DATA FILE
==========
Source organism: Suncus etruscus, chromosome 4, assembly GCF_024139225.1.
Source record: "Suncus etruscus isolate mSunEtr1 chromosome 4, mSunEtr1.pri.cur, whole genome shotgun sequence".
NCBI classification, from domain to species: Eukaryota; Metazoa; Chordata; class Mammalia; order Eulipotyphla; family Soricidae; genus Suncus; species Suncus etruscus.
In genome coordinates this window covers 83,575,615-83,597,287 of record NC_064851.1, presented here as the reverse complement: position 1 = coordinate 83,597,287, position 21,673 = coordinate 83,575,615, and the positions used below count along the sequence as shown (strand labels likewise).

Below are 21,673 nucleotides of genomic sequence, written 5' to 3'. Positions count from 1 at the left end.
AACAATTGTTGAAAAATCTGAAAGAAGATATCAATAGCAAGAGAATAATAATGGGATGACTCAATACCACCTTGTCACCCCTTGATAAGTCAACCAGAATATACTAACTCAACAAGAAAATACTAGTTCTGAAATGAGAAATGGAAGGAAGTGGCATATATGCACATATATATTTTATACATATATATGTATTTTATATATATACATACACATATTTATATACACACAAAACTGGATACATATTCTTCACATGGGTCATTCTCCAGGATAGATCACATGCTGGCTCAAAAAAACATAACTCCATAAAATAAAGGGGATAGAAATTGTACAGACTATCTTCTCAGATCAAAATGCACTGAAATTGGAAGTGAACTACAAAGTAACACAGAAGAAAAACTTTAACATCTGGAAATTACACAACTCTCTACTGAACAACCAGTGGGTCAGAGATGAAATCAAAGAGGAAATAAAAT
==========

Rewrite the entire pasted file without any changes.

Source organism: Suncus etruscus, chromosome 4, assembly GCF_024139225.1.
Source record: "Suncus etruscus isolate mSunEtr1 chromosome 4, mSunEtr1.pri.cur, whole genome shotgun sequence".
NCBI classification, from domain to species: Eukaryota; Metazoa; Chordata; class Mammalia; order Eulipotyphla; family Soricidae; genus Suncus; species Suncus etruscus.
In genome coordinates this window covers 83,575,615-83,597,287 of record NC_064851.1, presented here as the reverse complement: position 1 = coordinate 83,597,287, position 21,673 = coordinate 83,575,615, and the positions used below count along the sequence as shown (strand labels likewise).

Below are 21,673 nucleotides of genomic sequence, written 5' to 3'. Positions count from 1 at the left end.
AACAATTGTTGAAAAATCTGAAAGAAGATATCAATAGCAAGAGAATAATAATGGGATGACTCAATACCACCTTGTCACCCCTTGATAAGTCAACCAGAATATACTAACTCAACAAGAAAATACTAGTTCTGAAATGAGAAATGGAAGGAAGTGGCATATATGCACATATATATTTTATACATATATATGTATTTTATATATATACATACACATATTTATATACACACAAAACTGGATACATATTCTTCACATGGGTCATTCTCCAGGATAGATCACATGCTGGCTCAAAAAAACATAACTCCATAAAATAAAGGGGATAGAAATTGTACAGACTATCTTCTCAGATCAAAATGCACTGAAATTGGAAGTGAACTACAAAGTAACACAGAAGAAAAACTTTAACATCTGGAAATTACACAACTCTCTACTGAACAACCAGTGGGTCAGAGATGAAATCAAAGAGGAAATAAAAT